Two separated spouses share custody of their child, with neither paying support, and neither having remarried. Of whom is the child an eligible dependant? CRA responded:
[I]t is necessary to determine with whom the child resides on December 31 of the taxation year. If the child resides with the individual and meets all the other criteria in the definition of "eligible dependant", then the individual must claim the “family” WITB.
Fyfe v. The Queen, 2022 CCI 20
The taxpayer spent approximately six months per year doing construction, repair and other work for a friend, and the balance of the year sailing in the Bahamas. He reported annual income (of around $11,000) that was just below the level at which the Working Income Tax Benefit (“WITB”) began to be reduced. He kept no business records. The taxpayer was assessed (and the Crown’s pleadings asserted) that the WITB should be denied on the basis that the income declared by the taxpayer was not from a business. In finding that the taxpayer was entitled to his WITB claims, Masse DJ stated (at para. 44, TaxInterpretations translation):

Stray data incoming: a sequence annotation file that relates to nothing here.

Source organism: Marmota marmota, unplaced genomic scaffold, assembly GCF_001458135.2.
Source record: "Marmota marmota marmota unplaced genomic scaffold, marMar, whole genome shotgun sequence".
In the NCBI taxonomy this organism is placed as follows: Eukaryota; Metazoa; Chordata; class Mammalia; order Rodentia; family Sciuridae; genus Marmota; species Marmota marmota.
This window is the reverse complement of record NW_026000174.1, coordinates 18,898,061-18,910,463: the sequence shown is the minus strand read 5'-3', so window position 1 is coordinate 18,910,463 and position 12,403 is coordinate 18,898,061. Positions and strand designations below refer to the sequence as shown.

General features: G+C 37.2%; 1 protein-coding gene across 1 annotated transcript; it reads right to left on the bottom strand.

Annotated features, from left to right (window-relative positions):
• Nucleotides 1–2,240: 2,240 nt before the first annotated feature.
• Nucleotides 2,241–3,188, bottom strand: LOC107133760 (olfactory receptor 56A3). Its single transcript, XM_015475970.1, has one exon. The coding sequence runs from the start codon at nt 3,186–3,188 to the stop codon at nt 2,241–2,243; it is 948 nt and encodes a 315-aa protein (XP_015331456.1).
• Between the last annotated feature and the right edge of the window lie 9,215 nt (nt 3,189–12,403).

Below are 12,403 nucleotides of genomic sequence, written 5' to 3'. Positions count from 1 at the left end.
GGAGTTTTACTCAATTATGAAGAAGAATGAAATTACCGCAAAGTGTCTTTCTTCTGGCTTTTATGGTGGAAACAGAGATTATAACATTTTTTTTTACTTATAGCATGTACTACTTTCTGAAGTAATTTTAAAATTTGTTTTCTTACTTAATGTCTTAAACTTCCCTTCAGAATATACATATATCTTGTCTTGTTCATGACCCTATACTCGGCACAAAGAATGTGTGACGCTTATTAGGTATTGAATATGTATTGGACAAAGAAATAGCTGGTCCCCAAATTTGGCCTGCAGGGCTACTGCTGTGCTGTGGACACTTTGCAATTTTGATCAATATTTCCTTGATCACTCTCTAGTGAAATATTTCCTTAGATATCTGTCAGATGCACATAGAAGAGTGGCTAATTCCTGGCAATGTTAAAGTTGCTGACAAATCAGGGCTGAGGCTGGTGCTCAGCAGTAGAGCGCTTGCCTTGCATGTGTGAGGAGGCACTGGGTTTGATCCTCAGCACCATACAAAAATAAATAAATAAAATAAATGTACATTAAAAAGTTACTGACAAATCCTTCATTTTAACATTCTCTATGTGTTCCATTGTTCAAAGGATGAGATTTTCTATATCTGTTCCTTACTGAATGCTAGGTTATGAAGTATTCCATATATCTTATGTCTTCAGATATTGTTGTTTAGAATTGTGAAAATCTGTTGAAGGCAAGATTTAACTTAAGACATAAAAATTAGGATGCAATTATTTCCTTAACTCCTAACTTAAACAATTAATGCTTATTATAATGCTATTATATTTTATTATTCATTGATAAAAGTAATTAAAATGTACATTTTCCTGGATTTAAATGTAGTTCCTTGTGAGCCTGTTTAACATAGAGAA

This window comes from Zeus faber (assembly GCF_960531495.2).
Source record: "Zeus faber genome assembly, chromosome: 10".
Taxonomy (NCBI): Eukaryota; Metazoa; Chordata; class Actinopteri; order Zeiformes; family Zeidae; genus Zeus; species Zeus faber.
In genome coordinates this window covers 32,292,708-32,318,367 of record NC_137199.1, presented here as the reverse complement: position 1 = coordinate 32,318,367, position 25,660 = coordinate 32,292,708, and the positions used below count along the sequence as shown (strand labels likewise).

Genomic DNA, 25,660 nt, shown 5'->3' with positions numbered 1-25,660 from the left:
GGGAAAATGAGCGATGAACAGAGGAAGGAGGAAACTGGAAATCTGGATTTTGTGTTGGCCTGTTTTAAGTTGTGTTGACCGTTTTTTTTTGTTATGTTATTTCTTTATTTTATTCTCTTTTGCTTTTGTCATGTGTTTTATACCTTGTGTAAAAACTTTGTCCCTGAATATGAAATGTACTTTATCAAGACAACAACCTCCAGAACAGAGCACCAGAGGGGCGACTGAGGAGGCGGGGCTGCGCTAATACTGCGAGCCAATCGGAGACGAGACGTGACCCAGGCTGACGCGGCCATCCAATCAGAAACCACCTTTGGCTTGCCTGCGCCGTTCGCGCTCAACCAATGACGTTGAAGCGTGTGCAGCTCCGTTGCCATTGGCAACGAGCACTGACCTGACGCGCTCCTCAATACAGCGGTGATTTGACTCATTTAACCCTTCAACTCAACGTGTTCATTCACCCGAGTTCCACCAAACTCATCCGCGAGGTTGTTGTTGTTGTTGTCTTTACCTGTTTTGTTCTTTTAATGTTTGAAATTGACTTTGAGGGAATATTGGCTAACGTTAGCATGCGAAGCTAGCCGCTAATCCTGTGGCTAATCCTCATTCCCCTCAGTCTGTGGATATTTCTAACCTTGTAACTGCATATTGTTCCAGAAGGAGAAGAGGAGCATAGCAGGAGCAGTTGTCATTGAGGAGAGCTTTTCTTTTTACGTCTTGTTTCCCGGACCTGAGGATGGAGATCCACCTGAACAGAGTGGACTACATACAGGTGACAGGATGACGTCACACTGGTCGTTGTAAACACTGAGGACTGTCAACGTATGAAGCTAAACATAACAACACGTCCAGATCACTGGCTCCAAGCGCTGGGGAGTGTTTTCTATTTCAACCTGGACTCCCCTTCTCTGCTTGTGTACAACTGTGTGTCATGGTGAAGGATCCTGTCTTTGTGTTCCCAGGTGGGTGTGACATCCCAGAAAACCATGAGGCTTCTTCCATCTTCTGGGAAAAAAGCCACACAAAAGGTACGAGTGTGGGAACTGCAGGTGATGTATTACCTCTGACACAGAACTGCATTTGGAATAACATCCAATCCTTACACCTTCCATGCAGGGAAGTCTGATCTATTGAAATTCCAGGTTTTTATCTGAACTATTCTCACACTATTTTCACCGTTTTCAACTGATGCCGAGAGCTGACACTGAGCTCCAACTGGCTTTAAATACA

Although he was only carrying on a small business and only for 6 months of the year and had essentially only one client, this does not mean that he was not carrying on a business. The appellant's testimony is corroborated by his client, Mr. Huet, and I accept their testimony.
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|Tax Topics - Income Tax Act - Section 3 - Paragraph 3(a) - Business Source/Reasonable Expectation of Profit||small seasonal business with one client was still a business||148|